Bottom line, MUN is a very new experience to me, but I have always been in love with public speaking and debating. I do encourage you to expand your boundaries and try something new! Cause you might not know what opportunity lies ahead.

P.s. I'm so excited to be one of the delegates for Harvard National Model United Nation February next year! Very unexpected! I mean, me, the newbie??? But why not? To other HNMUN 2015 delegates from Undip (yep, I met you ;)) and other Indonesian universities, and of course, beloved UGM delegations, let's rock the boat in Boston...!

P.s (#2) Yep, it's not a scholarship. Thanks for your prayers though! I do believe that it's not a coincidental mistake. It's gonna happen exactly like the "modified" version. Another time, another day. Let those who understand, understand. :D


On the subject matter of.....politics

There is no excuse for what I have done, abandoning my dear blog without any accountability - so much for professionalism!

Still, my dear readers, there is a reason why I have gone AWOL since last month.


I am studying international relations within the scope of politics. You can expect my subsequent blog posts to be oriented on that basis.

Source: mario-dumont.com

I have undergone the first week of college to form a view on this subject. And you know what I feel? I hate politics.

Politics is consisted of theories and implementations. Often times, the theories and implementations are opposite of each other. Theories lean toward an idealistic approach while the facts on the field will usually challenge the view. You will end up learning the art of negotiations.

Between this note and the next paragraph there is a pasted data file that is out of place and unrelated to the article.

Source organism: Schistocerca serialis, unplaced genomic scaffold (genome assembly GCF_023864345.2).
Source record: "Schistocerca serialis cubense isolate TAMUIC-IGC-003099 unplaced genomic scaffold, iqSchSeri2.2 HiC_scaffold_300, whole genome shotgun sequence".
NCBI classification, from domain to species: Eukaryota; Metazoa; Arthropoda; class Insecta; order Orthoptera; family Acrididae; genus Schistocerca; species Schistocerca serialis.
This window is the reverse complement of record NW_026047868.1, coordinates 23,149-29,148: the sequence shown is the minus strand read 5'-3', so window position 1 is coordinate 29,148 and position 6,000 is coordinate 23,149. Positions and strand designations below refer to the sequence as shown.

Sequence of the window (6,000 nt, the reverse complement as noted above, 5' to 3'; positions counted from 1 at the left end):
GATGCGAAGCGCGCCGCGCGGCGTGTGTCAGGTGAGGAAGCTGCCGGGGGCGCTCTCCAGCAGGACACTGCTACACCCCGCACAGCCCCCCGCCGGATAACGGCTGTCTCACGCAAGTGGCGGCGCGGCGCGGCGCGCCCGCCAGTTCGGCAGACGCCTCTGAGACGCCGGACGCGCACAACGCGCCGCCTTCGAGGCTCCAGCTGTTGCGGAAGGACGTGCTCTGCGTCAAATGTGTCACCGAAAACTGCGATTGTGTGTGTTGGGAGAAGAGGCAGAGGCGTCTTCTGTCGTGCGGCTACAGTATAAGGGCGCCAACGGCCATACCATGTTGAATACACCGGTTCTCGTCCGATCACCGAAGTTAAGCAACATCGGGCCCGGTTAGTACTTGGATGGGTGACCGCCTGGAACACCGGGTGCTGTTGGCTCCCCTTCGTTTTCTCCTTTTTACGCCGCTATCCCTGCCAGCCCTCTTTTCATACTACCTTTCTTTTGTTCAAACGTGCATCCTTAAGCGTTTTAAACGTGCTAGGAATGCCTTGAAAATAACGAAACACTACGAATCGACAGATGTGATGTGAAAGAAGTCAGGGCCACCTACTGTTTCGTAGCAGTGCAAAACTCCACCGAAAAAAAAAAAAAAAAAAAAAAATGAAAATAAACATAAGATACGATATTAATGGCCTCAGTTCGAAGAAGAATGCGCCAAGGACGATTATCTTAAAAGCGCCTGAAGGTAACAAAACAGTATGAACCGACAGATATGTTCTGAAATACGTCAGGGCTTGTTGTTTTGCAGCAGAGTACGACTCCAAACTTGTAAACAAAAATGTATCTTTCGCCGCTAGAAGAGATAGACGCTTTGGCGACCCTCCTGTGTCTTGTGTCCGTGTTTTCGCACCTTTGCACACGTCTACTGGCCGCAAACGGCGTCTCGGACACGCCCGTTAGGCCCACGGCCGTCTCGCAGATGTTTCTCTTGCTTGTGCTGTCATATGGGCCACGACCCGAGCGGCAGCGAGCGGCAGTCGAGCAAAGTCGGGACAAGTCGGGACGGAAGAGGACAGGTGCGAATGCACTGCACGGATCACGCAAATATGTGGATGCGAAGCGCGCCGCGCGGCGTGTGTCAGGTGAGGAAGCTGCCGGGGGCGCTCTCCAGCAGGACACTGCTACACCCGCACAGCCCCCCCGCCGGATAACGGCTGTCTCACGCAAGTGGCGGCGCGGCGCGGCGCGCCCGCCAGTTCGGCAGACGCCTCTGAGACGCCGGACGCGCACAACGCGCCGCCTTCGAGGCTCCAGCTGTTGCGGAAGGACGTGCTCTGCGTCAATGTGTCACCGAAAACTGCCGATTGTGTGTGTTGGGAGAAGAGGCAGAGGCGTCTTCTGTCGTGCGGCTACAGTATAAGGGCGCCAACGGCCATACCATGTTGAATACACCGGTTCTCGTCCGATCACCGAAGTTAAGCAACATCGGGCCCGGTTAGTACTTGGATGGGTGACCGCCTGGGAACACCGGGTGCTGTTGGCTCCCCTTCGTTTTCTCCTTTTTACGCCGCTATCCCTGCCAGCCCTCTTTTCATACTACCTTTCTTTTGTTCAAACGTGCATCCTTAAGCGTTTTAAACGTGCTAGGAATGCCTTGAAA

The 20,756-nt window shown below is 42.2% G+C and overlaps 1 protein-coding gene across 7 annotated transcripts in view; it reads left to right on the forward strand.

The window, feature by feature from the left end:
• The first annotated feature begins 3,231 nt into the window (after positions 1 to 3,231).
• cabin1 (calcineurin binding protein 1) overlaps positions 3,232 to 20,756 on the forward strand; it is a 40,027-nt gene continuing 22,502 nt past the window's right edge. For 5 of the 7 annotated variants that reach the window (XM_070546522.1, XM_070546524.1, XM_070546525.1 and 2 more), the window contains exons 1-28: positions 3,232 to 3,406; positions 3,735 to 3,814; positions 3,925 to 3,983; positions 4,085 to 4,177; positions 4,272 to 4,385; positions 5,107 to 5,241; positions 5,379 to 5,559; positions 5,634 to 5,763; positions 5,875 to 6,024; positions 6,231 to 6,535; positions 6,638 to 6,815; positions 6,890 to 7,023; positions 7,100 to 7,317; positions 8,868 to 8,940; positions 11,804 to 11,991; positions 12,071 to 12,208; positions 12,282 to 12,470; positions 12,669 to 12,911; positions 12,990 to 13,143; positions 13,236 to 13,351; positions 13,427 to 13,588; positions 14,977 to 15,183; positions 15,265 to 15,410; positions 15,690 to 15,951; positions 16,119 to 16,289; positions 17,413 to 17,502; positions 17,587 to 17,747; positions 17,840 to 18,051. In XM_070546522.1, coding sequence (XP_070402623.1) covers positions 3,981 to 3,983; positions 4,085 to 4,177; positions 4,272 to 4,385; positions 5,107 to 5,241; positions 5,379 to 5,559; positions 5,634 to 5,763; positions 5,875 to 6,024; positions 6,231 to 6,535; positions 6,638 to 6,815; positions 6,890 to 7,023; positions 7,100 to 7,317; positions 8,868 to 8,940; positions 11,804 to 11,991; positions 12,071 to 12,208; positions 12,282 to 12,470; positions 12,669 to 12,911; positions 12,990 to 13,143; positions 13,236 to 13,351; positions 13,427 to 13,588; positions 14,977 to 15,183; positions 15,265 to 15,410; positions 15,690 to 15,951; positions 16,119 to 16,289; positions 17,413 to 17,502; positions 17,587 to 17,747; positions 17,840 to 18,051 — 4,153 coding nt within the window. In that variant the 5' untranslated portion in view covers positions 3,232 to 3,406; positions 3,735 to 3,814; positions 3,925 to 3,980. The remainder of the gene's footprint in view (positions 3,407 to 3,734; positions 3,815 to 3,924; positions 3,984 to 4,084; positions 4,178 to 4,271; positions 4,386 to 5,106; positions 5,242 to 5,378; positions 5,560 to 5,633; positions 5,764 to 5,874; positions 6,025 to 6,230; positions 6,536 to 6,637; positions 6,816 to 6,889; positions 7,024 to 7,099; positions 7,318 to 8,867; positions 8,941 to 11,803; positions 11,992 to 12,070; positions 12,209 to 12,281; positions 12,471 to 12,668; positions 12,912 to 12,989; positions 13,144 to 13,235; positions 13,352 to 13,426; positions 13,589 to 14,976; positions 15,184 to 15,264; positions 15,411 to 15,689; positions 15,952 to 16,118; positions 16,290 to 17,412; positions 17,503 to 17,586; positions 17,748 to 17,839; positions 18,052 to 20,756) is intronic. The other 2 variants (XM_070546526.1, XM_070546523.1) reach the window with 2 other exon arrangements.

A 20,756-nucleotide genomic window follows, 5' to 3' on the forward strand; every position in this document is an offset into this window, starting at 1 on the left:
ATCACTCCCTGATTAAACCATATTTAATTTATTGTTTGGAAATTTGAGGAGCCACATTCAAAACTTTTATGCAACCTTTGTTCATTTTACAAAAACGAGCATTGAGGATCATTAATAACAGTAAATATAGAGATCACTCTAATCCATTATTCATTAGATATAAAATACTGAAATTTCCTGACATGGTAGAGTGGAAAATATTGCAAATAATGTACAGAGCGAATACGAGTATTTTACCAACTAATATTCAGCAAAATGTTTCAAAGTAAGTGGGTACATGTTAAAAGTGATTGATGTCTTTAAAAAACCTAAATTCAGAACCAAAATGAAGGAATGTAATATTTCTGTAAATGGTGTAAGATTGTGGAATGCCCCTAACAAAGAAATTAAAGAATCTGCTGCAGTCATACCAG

In learning about politics, you have to keep your head straight since most of the ideologies will be enticing and persuading. Ideologies are a very dangerous tool. Take the famous (or infamous) case of Hitler. What persuaded Germany to be a national socialism country under Hitler's iron hand? It was the power of persuading that the ideology had.

Source: cambridge.org
International Relations on the other hand....

IR is a pretty fun branch of study, that is my first impression. You get to learn about analysis of world affairs and investigations of background. My curiosity always peaks at this discipline. However, the sad thing is that I won't be learning any country's background until at least the third semester (that's 1 year from now).

This week I have been learning about diplomacy. It's a pretty complicated art. Just like journalism, diplomacy is changing. The main reason depicted is globalization (one of these days, it all comes down to globalization). Diplomacy is not exclusively for diplomats or other state actors anymore. Non-state actors such as business people and involved civilians are diplomats too. You and I who are on the net are representing our respective country in this World Wide Web. 

It's been fun learning terminology such as attache, diplomatic couriers, consulates, immunity, the principle of extraterritoriality, asylum and so on. I am very green at this branch of study. I thank God for placing me in the midst of friends who have diplomats as fathers/mothers/relations to study with them.


I am an ENFP

I normally am not a person who is much into analyzing thyself and all that stuff, but of course who can really withstand the temptation of free personality quizzes here and there? Especially when you're feeling down and lost about yourself.